(Keywords: politics, Iraq, President Bush, borrowing from Torquemada )
I saw the pieces yesterday about Retired Maj. Gen. John Batiste calling for Rumsfeld's head. I didn't think Rummie would be going anywhere. Rumsfeld's been in trouble like this before - he tendered his resignation over Abu Graib and had it refused. I figured he was golden with the administration.
I saw that Tennessee rep. Harold ford called for Rumsfeld to be replaced with Colin Powell this morning and I thought that that would never happen (I still don't - Powell's been too talkative lately). But then I saw something from Salon and my certainty that Rumsfeld's still golden has been set back. Ghosts of Abu Graib have come back to haunt him. Here is an excerpt (courtesy of Raw Story):
"Secretary of Defense Donald Rumsfeld was personally involved in the late 2002 interrogation of a high-value al-Qaida detainee known in intelligence circles as "the 20th hijacker." He also communicated weekly with the man in charge of the interrogation, Maj. Gen. Geoffrey Miller, the controversial commander of the Guantánamo Bay detention center.
"During the same period, detainee Mohammed al-Kahtani suffered from what Army investigators have called "degrading and abusive" treatment by soldiers who were following the interrogation plan Rumsfeld had approved. Kahtani was forced to stand naked in front of a female interrogator, was accused of being a homosexual, and was forced to wear women's underwear and to perform "dog tricks" on a leash. He received 18-to-20-hour interrogations during 48 of 54 days.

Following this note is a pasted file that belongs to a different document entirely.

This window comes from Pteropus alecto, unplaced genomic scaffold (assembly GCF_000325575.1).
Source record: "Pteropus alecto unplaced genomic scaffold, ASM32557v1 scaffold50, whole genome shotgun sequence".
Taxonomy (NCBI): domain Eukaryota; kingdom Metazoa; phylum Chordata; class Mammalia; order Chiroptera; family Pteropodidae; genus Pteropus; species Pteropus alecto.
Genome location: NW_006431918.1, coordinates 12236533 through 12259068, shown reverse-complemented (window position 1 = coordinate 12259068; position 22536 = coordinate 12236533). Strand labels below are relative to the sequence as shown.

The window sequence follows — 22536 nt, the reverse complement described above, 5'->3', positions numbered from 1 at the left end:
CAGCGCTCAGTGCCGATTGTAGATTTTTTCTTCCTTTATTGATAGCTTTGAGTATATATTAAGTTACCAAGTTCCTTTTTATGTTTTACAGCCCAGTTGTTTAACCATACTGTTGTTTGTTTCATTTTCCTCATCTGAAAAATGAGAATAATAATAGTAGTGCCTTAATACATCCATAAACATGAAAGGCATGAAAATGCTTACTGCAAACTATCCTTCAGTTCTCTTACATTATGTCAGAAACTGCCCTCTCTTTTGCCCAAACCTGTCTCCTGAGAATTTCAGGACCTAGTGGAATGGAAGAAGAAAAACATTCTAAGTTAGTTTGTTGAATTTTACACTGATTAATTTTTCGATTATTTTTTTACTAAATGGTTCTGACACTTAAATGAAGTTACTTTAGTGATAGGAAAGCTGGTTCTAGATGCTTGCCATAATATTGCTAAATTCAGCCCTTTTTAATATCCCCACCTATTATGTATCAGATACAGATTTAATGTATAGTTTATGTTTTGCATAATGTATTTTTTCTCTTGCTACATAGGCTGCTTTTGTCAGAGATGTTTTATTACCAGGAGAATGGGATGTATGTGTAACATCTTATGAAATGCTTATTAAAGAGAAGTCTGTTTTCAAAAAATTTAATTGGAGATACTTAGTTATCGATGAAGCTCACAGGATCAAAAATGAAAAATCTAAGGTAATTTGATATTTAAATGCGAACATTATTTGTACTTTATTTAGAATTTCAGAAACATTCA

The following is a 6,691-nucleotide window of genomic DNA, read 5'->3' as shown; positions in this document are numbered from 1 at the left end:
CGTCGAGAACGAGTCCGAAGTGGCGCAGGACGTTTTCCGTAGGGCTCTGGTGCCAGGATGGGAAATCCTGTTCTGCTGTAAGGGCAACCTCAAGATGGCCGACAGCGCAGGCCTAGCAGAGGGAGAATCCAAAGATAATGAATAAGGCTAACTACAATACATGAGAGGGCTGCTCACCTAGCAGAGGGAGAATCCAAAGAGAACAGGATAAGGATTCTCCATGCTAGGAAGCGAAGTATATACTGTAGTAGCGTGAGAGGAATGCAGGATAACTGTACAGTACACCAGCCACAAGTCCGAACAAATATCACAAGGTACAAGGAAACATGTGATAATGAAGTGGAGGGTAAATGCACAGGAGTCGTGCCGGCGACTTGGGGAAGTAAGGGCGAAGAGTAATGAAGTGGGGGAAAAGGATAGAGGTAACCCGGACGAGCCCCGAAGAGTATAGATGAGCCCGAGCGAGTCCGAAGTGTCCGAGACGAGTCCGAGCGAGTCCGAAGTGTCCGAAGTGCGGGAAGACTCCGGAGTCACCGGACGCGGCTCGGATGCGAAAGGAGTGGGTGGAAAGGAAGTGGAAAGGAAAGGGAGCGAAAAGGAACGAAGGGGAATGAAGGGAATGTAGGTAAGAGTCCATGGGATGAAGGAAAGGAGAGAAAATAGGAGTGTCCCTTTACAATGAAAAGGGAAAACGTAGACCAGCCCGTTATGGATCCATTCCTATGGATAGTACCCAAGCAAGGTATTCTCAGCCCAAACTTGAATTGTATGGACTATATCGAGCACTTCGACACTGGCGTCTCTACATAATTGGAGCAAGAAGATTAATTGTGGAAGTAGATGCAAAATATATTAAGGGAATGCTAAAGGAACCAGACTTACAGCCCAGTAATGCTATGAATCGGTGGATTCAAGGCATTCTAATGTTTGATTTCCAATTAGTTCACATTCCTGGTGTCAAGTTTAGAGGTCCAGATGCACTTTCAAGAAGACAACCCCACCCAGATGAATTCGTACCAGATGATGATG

"Little more than two years later, during an investigation into the mistreatment of prisoners at Guantánamo, Rumsfeld expressed puzzlement at the notion that his policies had caused the abuse. "He was going, 'My God, you know, did I authorize putting a bra and underwear on this guy's head?'" recalled Lt. Gen. Randall M. Schmidt, an investigator who interviewed Rumsfeld twice in early 2005."
If this story breaks big - and it hasn't, so far - I can tell you what the administration's defense will be. Khatani was a terrorist and one Pentagon insider, Jeffrey Gordon, called Khatani a 'treasure trove' of information.
But the bigger picture is that it brings the abuses at Abu Graib back to the forefront and puts Rummie square at the heart of it. It may be that the story comes back to us from overseas, where the news may be taken a little less than casually.
I think Rumsfeld should go. But I've thought that for a while. In the end, it may be the opinion of people in the muslim world that finally drives him out.
That would be a fitting end.